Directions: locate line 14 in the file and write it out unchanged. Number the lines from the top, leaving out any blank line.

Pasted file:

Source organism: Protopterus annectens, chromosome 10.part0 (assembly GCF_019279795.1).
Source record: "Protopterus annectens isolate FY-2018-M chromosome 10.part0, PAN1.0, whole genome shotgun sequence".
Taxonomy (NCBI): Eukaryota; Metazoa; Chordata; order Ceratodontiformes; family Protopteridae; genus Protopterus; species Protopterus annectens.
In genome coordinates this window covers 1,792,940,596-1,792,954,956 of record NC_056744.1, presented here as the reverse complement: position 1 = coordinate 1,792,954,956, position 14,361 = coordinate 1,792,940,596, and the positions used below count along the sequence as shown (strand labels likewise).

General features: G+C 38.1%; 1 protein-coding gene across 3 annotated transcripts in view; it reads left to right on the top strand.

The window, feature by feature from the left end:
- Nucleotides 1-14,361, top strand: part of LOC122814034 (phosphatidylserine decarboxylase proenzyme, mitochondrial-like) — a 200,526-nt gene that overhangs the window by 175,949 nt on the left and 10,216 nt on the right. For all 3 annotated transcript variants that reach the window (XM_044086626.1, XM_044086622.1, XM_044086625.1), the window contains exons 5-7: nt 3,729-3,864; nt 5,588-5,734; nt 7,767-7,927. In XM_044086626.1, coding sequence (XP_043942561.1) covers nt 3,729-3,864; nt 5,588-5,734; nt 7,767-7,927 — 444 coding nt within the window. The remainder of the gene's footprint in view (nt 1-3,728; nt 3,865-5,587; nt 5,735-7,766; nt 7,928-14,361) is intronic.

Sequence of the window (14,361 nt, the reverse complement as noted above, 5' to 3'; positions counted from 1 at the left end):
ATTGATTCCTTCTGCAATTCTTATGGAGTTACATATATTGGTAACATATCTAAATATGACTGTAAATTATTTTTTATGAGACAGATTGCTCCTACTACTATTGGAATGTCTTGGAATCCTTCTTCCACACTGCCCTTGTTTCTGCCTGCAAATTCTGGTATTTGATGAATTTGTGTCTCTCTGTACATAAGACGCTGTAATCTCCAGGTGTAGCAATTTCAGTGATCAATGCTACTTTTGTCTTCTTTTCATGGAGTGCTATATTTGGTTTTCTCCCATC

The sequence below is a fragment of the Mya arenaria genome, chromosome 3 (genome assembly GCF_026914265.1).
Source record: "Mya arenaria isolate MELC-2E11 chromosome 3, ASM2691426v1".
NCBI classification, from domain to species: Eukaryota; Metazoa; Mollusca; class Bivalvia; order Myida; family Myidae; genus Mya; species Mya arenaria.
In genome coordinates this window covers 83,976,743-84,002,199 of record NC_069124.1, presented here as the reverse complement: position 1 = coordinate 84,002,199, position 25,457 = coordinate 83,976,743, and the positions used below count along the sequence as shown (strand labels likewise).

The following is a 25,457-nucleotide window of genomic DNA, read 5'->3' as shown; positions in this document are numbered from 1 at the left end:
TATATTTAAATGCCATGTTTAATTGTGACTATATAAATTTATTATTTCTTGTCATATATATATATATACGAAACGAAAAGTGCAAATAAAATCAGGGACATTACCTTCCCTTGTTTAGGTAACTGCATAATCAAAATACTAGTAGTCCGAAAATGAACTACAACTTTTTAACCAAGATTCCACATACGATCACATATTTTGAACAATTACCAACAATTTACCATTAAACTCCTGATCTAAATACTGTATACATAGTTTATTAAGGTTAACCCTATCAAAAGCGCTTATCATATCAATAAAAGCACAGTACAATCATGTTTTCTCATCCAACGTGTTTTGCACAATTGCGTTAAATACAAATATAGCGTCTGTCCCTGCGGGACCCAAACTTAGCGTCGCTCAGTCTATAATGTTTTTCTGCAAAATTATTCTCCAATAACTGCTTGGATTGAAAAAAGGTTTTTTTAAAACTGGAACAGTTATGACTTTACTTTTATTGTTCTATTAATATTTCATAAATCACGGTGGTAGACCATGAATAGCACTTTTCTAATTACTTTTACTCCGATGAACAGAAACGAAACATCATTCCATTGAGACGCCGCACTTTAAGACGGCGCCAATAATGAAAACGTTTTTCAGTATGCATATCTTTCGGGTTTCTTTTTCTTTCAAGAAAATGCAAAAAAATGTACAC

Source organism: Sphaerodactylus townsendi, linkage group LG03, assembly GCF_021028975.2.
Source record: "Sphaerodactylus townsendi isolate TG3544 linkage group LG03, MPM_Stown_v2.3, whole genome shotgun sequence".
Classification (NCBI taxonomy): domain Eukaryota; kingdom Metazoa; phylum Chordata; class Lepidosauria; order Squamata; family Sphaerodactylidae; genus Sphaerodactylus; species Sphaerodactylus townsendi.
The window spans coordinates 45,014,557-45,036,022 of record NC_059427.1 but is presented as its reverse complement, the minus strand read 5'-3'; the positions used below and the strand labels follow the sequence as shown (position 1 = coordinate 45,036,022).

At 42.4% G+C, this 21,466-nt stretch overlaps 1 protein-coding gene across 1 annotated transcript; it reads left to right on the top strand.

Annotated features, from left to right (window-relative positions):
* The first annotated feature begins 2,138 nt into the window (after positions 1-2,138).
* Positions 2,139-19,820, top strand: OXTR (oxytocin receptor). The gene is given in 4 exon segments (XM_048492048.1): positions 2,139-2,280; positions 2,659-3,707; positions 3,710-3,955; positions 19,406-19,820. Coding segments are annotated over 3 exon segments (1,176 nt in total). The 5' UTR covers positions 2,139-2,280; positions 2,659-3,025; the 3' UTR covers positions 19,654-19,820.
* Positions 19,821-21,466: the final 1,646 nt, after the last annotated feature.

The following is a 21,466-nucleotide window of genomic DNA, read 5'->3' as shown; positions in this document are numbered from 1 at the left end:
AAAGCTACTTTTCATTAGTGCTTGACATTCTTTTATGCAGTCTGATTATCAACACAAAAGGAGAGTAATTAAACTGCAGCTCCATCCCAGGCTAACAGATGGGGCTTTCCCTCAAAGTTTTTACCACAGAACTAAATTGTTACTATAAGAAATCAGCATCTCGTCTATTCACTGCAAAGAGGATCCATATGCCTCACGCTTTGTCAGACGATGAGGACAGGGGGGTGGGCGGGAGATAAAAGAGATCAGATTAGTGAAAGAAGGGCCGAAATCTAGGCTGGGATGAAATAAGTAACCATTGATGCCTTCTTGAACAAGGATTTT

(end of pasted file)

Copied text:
The following is a 25,457-nucleotide window of genomic DNA, read 5'->3' as shown; positions in this document are numbered from 1 at the left end: